I don't see Marburg or smallpox ravaging Atlanta, and the CDC keeps live samples of that stuff practically in the middle of downtown, so I'm not really worried.

What's that? These folks are FRENCH?

*runs screaming*

I kid because I love.
posted by BitterOldPunk at 12:37 AM on November 16, 2009


They do all of their chemical testing in the back seat of a Citroën DS. It's all quite romantic and artsy, really.
posted by davejay at 12:53 AM on November 16, 2009 [6 favorites]


Yay!!! Zombie apocolypse!!!
posted by seanyboy at 1:02 AM on November 16, 2009


...doom doom doom-doom DOOM doom-doom-doom doom DOOM doom-doom DOOM doom doom-doom DOOM doom doom-doom doom...
posted by loquacious at 1:11 AM on November 16, 2009 [6 favorites]


doomy doomy doomy doo
posted by flaterik at 1:29 AM on November 16, 2009 [2 favorites]


I'm the only one who thinks this is brilliant science?
posted by mhjb at 1:30 AM on November 16, 2009 [3 favorites]


So I've had a lot of weird dreams about this kindly old black woman lately...
posted by Rhaomi at 1:37 AM on November 16, 2009 [5 favorites]


Capitán Voyage?
posted by maxwelton at 1:38 AM on November 16, 2009 [1 favorite]


I think I've seen this movie.

Also, talk about sending anti-vaxxers into a fit. Don't half of them think that H1N1 was cooked up in a lab? If a virus like this ever did get into the public, how many people would imagine that it was released on purpose?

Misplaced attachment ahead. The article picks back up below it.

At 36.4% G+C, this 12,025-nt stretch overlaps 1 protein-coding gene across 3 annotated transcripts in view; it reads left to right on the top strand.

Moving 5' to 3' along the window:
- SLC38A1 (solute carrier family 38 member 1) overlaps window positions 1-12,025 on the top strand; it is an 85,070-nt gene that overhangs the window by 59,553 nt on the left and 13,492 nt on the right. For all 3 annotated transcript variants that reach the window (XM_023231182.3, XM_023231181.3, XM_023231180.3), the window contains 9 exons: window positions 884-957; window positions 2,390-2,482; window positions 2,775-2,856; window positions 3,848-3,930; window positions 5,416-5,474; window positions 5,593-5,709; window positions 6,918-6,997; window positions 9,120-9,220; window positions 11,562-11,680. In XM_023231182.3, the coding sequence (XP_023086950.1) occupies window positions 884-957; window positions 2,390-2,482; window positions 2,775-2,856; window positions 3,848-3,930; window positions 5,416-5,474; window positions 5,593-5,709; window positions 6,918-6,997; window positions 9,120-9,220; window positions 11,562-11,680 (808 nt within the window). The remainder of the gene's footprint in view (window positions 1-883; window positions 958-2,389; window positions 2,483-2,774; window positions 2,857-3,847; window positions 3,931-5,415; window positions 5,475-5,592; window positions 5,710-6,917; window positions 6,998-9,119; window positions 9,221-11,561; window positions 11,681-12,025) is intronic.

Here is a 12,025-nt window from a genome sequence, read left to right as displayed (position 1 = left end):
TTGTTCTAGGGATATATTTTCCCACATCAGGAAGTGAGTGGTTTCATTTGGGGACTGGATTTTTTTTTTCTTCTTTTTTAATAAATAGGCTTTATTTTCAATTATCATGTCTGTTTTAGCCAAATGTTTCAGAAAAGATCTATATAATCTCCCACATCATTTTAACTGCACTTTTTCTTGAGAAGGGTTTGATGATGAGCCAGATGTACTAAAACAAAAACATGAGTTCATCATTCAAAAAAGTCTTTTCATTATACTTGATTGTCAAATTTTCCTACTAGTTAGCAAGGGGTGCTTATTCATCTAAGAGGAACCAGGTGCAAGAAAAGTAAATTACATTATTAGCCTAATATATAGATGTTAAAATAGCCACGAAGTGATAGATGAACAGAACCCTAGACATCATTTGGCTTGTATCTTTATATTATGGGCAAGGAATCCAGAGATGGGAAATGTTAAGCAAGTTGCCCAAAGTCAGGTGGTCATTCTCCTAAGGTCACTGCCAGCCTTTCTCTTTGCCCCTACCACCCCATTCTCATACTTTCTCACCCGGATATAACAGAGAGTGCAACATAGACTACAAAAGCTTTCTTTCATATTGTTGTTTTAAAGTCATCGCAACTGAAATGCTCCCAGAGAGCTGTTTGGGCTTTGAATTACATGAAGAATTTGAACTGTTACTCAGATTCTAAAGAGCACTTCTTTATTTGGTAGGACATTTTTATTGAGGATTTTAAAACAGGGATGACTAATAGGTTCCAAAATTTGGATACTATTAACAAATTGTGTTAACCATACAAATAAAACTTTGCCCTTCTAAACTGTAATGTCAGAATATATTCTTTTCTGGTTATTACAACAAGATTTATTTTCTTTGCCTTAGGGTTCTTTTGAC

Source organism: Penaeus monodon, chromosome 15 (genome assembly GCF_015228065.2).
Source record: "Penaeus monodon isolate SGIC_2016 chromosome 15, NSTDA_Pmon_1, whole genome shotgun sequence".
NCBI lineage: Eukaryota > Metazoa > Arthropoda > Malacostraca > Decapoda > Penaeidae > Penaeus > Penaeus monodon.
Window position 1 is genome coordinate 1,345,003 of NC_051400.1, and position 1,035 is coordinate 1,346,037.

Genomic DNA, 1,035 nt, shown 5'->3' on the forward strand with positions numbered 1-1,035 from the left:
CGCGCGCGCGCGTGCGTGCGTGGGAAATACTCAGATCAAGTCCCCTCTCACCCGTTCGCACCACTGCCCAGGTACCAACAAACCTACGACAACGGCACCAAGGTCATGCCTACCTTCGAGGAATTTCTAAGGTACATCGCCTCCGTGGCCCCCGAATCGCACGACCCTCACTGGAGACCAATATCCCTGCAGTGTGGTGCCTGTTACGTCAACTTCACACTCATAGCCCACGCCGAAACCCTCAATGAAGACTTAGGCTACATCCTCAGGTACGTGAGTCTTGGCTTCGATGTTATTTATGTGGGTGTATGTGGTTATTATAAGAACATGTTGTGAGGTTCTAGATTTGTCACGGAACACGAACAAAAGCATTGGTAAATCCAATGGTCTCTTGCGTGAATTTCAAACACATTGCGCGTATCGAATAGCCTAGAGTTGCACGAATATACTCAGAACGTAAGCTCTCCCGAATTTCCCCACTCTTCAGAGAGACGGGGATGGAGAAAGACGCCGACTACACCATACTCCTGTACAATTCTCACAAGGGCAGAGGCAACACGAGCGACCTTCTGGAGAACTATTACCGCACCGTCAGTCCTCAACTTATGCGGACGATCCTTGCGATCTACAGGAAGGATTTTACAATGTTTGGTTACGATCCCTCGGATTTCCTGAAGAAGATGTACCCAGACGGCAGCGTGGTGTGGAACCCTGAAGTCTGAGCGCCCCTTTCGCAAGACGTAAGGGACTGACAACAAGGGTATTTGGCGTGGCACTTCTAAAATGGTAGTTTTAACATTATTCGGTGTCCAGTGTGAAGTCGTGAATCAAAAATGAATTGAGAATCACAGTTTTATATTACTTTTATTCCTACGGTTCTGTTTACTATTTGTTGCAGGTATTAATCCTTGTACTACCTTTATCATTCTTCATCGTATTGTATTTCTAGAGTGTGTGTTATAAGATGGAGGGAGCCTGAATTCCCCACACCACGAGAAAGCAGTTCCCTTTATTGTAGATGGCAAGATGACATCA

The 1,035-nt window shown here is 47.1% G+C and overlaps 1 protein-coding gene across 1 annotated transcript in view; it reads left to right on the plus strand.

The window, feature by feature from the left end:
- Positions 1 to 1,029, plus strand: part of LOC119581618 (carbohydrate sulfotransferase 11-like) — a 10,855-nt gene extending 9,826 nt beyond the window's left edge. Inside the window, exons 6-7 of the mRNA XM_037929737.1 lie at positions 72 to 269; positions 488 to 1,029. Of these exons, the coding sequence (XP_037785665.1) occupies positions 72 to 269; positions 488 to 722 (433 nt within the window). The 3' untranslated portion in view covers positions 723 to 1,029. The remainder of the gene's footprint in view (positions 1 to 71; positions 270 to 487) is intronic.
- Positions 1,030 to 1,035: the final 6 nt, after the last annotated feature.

posted by delmoi at 2:42 AM on November 16, 2009 [2 favorites]


This will mononegavirale.
posted by turgid dahlia at 4:19 AM on November 16, 2009


It's not mentioned in the article but the cdc is/was doing this as well.
posted by sundri at 4:41 AM on November 16, 2009 [1 favorite]


Why? So nature doesn't get there first.

Goddamned Mother-fucking-Nature, always beating us to the punch, always coming up with the cool shit first, getting all the awards and all the fame. Well NOT. THIS. TIME. This time, we build the super-scary-contagious shit. See how you like that, punk.

But we're totally going to be so responsible with it unlike YOU, you infecting-the-world-with-your-virii bitch.
posted by Civil_Disobedient at 4:44 AM on November 16, 2009 [2 favorites]


Don't half of them think that H1N1 was cooked up in a lab?

Uh huh. I recall reading a scare story at some anti "illuminati" nut-hole that raged about a press release mentioning that H1N1 had been cultured in a lab. Well, how the fuck else are you supposed to investigate a novel pathogen? Idiots.
posted by fleetmouse at 4:46 AM on November 16, 2009


Now, I'm not a biologist, but can't you get an H1N1 culture just by, say, coughing into a petri dish?
posted by Jugwine at 5:11 AM on November 16, 2009


A luscious bitch she is, true;
but it's not nice to fool mother nature.
The proud mother of God, like all ho's;
is jealous of her own shadow.
Who is this young, Vic Tanny bitch;
who wish to be queen for a day;
who would sacrifice the great grandsons and daughters of her jealous mother;
by sucking their brain until their ability to think was amputated;
by pimping their instincts;
until they were fat, horny, and strung-out;
in a neurotic attempt to be queen of the universe?
Who is this bitch?
posted by Pollomacho at 5:15 AM on November 16, 2009


I think I've seen this movie.

I think this is the one where the dude's staring into the swirling blackness of his coffee cup, and then mixes in some H1N1, right? And he's all: